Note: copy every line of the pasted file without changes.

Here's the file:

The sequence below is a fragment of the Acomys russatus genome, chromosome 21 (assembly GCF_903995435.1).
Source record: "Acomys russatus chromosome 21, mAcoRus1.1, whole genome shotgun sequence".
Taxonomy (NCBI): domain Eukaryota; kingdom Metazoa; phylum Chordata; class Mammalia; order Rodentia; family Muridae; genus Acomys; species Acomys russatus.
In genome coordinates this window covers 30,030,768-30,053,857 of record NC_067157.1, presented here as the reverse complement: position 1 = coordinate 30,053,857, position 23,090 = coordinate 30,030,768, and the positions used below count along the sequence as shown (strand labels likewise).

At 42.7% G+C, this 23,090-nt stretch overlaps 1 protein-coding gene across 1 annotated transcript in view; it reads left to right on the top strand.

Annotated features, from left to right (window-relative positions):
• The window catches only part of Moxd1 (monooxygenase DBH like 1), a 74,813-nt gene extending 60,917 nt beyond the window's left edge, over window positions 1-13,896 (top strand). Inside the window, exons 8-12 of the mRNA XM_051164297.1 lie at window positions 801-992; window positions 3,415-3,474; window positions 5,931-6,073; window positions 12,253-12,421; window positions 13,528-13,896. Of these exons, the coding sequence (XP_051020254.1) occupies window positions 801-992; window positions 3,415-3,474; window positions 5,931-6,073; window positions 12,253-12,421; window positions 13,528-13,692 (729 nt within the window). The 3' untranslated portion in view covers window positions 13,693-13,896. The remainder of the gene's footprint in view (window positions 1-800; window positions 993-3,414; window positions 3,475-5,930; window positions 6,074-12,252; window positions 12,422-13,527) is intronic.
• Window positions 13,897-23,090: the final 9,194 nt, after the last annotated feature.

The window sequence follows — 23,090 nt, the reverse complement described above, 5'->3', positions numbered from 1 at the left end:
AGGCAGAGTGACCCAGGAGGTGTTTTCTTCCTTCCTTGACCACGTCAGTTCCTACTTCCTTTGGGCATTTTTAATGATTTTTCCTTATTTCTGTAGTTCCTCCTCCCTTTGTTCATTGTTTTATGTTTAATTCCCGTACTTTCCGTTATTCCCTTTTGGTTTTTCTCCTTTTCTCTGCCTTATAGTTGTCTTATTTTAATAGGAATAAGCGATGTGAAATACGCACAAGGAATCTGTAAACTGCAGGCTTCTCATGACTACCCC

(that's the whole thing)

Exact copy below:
The sequence below is a fragment of the Acomys russatus genome, chromosome 21 (assembly GCF_903995435.1).
Source record: "Acomys russatus chromosome 21, mAcoRus1.1, whole genome shotgun sequence".
Taxonomy (NCBI): domain Eukaryota; kingdom Metazoa; phylum Chordata; class Mammalia; order Rodentia; family Muridae; genus Acomys; species Acomys russatus.
In genome coordinates this window covers 30,030,768-30,053,857 of record NC_067157.1, presented here as the reverse complement: position 1 = coordinate 30,053,857, position 23,090 = coordinate 30,030,768, and the positions used below count along the sequence as shown (strand labels likewise).

At 42.7% G+C, this 23,090-nt stretch overlaps 1 protein-coding gene across 1 annotated transcript in view; it reads left to right on the top strand.

Annotated features, from left to right (window-relative positions):
• The window catches only part of Moxd1 (monooxygenase DBH like 1), a 74,813-nt gene extending 60,917 nt beyond the window's left edge, over window positions 1-13,896 (top strand). Inside the window, exons 8-12 of the mRNA XM_051164297.1 lie at window positions 801-992; window positions 3,415-3,474; window positions 5,931-6,073; window positions 12,253-12,421; window positions 13,528-13,896. Of these exons, the coding sequence (XP_051020254.1) occupies window positions 801-992; window positions 3,415-3,474; window positions 5,931-6,073; window positions 12,253-12,421; window positions 13,528-13,692 (729 nt within the window). The 3' untranslated portion in view covers window positions 13,693-13,896. The remainder of the gene's footprint in view (window positions 1-800; window positions 993-3,414; window positions 3,475-5,930; window positions 6,074-12,252; window positions 12,422-13,527) is intronic.
• Window positions 13,897-23,090: the final 9,194 nt, after the last annotated feature.

The window sequence follows — 23,090 nt, the reverse complement described above, 5'->3', positions numbered from 1 at the left end:
AGGCAGAGTGACCCAGGAGGTGTTTTCTTCCTTCCTTGACCACGTCAGTTCCTACTTCCTTTGGGCATTTTTAATGATTTTTCCTTATTTCTGTAGTTCCTCCTCCCTTTGTTCATTGTTTTATGTTTAATTCCCGTACTTTCCGTTATTCCCTTTTGGTTTTTCTCCTTTTCTCTGCCTTATAGTTGTCTTATTTTAATAGGAATAAGCGATGTGAAATACGCACAAGGAATCTGTAAACTGCAGGCTTCTCATGACTACCCC